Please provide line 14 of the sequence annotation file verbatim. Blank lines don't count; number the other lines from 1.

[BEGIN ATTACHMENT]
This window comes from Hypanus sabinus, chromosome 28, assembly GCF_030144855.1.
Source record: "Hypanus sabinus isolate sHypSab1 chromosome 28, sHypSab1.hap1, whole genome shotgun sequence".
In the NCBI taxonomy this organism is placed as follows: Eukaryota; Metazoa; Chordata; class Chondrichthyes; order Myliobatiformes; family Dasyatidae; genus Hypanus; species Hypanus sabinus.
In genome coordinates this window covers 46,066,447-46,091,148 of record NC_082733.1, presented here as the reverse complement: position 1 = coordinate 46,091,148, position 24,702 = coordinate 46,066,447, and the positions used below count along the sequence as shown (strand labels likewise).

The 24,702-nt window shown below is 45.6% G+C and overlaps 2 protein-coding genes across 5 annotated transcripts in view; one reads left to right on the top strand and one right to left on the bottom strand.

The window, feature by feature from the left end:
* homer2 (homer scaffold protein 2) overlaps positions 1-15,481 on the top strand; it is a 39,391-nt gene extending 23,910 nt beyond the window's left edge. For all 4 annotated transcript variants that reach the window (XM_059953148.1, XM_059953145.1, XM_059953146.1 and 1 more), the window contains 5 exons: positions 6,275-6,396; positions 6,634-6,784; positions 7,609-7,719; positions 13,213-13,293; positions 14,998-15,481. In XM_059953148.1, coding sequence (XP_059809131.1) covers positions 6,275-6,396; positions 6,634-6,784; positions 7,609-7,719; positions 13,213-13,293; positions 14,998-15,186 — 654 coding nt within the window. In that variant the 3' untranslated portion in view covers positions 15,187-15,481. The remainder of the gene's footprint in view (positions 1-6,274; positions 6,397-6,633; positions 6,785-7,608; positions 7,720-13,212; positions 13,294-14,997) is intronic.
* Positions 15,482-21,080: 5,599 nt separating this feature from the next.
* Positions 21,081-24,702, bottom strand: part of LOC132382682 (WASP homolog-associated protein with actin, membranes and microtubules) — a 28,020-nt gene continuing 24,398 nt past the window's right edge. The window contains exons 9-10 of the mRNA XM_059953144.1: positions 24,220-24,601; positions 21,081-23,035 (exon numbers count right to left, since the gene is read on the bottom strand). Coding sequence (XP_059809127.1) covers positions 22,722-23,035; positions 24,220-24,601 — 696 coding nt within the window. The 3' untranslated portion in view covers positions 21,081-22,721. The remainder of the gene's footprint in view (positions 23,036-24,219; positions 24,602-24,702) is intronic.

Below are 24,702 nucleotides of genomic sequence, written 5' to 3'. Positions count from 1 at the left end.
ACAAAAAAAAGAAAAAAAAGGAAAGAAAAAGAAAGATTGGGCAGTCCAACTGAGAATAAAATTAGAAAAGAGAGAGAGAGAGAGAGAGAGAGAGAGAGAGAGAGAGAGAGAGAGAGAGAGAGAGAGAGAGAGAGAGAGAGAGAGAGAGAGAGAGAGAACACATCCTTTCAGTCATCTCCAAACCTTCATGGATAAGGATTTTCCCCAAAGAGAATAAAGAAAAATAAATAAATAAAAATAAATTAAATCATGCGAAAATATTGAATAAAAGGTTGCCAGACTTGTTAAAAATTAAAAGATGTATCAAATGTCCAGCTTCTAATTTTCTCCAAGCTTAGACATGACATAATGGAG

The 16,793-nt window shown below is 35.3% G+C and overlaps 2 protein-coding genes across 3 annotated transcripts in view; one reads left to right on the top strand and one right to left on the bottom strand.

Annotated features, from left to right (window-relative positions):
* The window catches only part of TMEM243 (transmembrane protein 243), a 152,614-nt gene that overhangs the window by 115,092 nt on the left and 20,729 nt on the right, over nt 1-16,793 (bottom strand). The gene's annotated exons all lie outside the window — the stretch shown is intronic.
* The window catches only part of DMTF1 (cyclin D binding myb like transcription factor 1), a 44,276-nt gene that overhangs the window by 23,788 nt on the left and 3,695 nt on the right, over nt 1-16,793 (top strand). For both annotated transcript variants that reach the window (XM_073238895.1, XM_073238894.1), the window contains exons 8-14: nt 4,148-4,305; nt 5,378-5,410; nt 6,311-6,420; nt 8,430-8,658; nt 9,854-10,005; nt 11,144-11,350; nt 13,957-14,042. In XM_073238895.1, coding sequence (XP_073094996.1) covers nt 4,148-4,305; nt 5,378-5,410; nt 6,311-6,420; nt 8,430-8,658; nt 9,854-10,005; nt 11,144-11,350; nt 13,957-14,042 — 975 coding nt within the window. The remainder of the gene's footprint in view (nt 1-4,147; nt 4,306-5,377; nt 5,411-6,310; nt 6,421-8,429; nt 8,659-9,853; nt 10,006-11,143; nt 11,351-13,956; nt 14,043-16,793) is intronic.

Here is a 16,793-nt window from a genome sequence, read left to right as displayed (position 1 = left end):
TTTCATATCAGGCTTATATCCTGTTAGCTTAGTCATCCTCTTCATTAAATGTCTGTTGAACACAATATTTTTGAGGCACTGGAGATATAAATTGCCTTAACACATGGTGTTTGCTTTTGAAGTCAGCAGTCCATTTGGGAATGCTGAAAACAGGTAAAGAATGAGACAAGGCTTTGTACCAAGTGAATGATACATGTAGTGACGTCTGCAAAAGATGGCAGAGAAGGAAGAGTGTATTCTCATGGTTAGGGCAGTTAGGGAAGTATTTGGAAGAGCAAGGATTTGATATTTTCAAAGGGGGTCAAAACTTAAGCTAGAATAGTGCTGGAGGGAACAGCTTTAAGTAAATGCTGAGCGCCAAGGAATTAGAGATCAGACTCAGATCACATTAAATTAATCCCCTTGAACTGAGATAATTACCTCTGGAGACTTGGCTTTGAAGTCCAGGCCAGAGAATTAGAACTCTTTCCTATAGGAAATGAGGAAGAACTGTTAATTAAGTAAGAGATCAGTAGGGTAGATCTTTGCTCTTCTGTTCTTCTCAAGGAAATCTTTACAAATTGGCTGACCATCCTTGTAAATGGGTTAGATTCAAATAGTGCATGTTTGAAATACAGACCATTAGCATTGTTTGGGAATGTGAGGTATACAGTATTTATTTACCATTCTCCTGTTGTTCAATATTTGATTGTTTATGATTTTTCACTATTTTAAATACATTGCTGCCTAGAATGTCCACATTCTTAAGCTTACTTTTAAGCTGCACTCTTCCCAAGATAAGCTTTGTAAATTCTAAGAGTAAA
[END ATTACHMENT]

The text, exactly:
* The window catches only part of TMEM243 (transmembrane protein 243), a 152,614-nt gene that overhangs the window by 115,092 nt on the left and 20,729 nt on the right, over nt 1-16,793 (bottom strand). The gene's annotated exons all lie outside the window — the stretch shown is intronic.